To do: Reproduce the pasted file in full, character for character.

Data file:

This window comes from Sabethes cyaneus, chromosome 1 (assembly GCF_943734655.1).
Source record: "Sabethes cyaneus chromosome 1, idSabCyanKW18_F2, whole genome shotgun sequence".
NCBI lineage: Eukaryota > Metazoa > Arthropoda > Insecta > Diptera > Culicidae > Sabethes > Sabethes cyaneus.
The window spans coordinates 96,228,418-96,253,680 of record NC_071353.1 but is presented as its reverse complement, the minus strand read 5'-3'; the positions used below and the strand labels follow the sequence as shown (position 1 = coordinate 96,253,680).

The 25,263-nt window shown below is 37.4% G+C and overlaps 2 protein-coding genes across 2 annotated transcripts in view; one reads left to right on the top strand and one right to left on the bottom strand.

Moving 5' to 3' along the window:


This window comes from Sabethes cyaneus, chromosome 1 (assembly GCF_943734655.1).
Source record: "Sabethes cyaneus chromosome 1, idSabCyanKW18_F2, whole genome shotgun sequence".
NCBI lineage: Eukaryota > Metazoa > Arthropoda > Insecta > Diptera > Culicidae > Sabethes > Sabethes cyaneus.
The window spans coordinates 96,228,418-96,253,680 of record NC_071353.1 but is presented as its reverse complement, the minus strand read 5'-3'; the positions used below and the strand labels follow the sequence as shown (position 1 = coordinate 96,253,680).

The 25,263-nt window shown below is 37.4% G+C and overlaps 2 protein-coding genes across 2 annotated transcripts in view; one reads left to right on the top strand and one right to left on the bottom strand.

Moving 5' to 3' along the window: